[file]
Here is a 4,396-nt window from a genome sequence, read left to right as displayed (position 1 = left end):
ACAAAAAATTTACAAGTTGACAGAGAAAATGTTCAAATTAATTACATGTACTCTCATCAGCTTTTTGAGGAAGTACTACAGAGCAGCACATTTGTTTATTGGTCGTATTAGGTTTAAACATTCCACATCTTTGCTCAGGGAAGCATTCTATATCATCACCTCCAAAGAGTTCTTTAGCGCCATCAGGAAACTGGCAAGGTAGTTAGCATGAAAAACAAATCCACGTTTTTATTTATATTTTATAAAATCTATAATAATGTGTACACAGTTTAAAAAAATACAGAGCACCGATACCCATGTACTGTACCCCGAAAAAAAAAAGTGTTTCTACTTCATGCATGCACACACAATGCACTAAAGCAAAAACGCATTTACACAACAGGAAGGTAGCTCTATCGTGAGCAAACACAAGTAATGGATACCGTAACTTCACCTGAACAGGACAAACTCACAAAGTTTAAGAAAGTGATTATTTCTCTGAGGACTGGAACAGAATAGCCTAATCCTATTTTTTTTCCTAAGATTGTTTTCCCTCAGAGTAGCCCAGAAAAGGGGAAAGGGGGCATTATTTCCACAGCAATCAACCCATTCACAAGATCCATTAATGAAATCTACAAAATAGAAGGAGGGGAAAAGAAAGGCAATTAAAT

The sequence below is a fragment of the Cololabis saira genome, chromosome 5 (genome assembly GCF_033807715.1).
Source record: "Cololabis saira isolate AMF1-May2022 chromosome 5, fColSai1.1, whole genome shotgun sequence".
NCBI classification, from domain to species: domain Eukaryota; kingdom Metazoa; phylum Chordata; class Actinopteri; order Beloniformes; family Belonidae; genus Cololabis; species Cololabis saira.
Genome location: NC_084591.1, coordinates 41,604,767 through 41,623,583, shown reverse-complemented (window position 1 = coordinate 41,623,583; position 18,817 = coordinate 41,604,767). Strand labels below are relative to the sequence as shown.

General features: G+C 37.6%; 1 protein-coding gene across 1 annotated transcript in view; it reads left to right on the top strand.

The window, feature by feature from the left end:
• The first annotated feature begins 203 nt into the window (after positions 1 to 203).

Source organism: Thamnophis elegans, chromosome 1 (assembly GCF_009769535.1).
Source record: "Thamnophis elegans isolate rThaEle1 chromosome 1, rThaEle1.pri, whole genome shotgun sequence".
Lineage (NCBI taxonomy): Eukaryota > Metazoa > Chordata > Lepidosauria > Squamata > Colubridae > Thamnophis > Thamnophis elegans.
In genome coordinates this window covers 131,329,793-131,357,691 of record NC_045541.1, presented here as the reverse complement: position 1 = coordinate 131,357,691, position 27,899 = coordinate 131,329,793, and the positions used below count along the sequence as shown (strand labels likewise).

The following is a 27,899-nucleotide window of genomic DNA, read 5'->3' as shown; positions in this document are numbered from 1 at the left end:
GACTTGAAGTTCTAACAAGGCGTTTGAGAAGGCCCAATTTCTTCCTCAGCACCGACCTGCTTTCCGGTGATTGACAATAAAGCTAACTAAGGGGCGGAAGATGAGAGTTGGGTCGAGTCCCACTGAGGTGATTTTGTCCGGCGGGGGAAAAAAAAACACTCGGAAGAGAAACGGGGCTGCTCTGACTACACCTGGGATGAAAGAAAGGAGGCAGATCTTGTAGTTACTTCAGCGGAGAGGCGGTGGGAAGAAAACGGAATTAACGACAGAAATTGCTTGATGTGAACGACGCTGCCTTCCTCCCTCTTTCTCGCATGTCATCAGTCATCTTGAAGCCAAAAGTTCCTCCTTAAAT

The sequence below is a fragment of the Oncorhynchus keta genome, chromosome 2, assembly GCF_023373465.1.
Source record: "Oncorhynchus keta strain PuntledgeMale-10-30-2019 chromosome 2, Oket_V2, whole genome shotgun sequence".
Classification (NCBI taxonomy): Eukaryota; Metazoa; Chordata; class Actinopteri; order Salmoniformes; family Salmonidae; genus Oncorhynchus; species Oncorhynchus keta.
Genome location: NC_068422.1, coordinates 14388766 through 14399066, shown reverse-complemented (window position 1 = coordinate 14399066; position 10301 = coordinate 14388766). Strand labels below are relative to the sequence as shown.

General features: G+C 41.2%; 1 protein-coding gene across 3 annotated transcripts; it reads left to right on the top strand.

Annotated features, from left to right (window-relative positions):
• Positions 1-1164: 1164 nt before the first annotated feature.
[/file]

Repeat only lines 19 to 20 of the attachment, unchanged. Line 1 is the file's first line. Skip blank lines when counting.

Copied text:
Genome location: NC_068422.1, coordinates 14388766 through 14399066, shown reverse-complemented (window position 1 = coordinate 14399066; position 10301 = coordinate 14388766). Strand labels below are relative to the sequence as shown.

General features: G+C 41.2%; 1 protein-coding gene across 3 annotated transcripts; it reads left to right on the top strand.